Charles Schulz is an iconic legend in the world of cartoons, books, movies, and collectibles. A legend that will live on what seems like forever in American culture, and culture around the globe.
Schulz was born in Minnesota on November 26, 1922. It’s hard to believe that we are nearing in on 100 years of the creator of “Peanuts.”
Schulz carried the lifelong nickname of Sparky, given to him by a relative after a horse called Sparky in an early comic strip, Barney Google.
Hard to believe this, but Schulz was never a fan of the name “Peanuts,” which was chosen by the syndicate because his original title “Li’l Folks,” was too similar to another strip’s name. A new exhibit is celebrating his life of 100 years, and they make it very clear that through strips, memorabilia, and commentary Schulz’s creation of “Peanuts” was a juggernaut in its day, and still today.
Lucy Shelton Caswell is the curator of the Billy Ireland Cartoon Library and Museum at Ohio State University in Columbus, Ohio, the world’s largest such museum.
“The idea that you could take a week to talk about this, and it didn’t have to be a gag in the sense of somebody hitting somebody else over the head with a bottle or whatever,” Caswell said. “This was really revolutionary.”
Schulz who retired in 1999 following being diagnosed with cancer, saw his creation run in more than 2,600 newspapers, was translated into 21 languages in 75 countries and had an estimated daily readership of 355 million. Schulz personally created and drew 17,897 “Peanuts” strips, even after a tremor affected his hand. Simply unbelievable, isn’t it?
The strip for a frequently performed play, “You’re a good Man, Charlie Brown,” as well as “Snoopu: The Musical.” and dozens of TV specials and shows, and many book collections. The man was simply a legendary figure, and should be regarded as such.
Bill Watterson, creator of “Calvin and Hobbes,” described in a 2007 Wall Street Journal review of a Schultz biography the difficulty of looking at “Peanuts” with fresh eyes because of how revolutionary it was at the time.
Benjamin Clark, curator of the Schulz museum, describes that innovation as Schulz’s use of a spare line that maintains its expressiveness.
Schulz “understood technically in drawing that he could strip away what was unnecessary and still pack an emotional punch with the simplest-appearing lines,” Clark said. “But that simplicity is deceptive. There’s so much in these.”
The exhibit on display in Columbus displays strips featuring 12 “devices” that Schulz thought set Peanuts apart. It includes episodes involving the Kite-eating tree, Snoopy’s doghouse, Lucy in her psychiatry booth, Linus’ obsessions with The Great Pumpkin, the Beethoven-playing Schroeder, and more.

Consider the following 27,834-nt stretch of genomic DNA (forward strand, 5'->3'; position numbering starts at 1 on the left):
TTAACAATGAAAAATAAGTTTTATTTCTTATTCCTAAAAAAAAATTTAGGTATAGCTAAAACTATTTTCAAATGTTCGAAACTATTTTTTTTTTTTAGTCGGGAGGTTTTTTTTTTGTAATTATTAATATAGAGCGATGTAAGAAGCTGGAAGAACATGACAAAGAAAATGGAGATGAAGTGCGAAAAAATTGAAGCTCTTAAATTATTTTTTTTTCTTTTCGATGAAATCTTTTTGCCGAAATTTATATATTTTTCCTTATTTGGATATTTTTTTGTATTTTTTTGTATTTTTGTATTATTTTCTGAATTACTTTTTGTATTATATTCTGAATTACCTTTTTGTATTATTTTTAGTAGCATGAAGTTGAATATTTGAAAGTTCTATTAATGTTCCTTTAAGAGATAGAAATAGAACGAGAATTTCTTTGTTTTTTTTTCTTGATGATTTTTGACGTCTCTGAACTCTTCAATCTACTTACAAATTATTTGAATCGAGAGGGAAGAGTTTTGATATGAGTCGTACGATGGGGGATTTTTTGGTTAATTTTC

The exhibit entitled “Celebrating Sparky” also focuses on Schulz’s promotion of women’s right through strips about Title IX, the groundbreaking law requiring parity in women’s sports, and his introduction of character of color, Franklin, spurred by a reader’s urging following the assassination of Martin Luther King Jr.
The amazing display also includes memorabilia, from branded Pez dispensers to paper towels, all part of the massive “Peanuts” licensing world. Some fellow cartoonists disliked the way Schuls commercialized the strip.
He dismissed the criticism, arguing that comic strips had always been commercial, starting with their invention as a way to sell newspapers, Caswell said.
While 1965’s “A Charlie Brown Christmas” is one of the most famous cartoon TV specials of all time, the characters have also returned in dozens of animated shows and films, most recently in original shows and specials on Apple TV.
Those Apple programs introduced new viewers to the truth of what Schulz drew, his wife, Jean Schulz, told The Associated Press last year. She described that truth this way:
“A family of characters who live in a neighborhood, get along with each other, have fun with each other, have arguments sometimes with each other, but end up always in a good frame hugging each other or resolving their arguments,” she said.
There are some surprises as well at the exhibit. It’s well known that Schulz loved hockey and ice staking, but did you know that he’s a member of both the U.S. Figure Skating and the U.S. Hockey Hall of Fames? There’s multiple strips of Snoopy playing hockey and the Zambonis driven by Woodstock, the little yellow bird fans adore.
“This was a person of genius who had a very clear, creative focus to his life, and enjoyed making people laugh,” she said.
“Celebrating Sparky: Charles M. Schulz and Peanuts” at the Billy Ireland museum runs through November and was mounted in partnership with the Charles M. Schulz Museum.
The Charles M. Schulz Museum has two exhibits commemorating Schulz’s birth: “Spark Plug to Snoopy: 100 Years of Schulz,” which explores comic strips and artists who influenced Schultz (running through Sept. 18); and “The Spark of Schulz: A Centennial Celebration,” exploring cartoonists and artists influenced by Schulz (from Sept. 25, 2022, through March 12, 2023).
Thanks to our friends at CBN News and the Associated Press for contributing to this article.
That should come naturally but sadly it doesn’t anymore.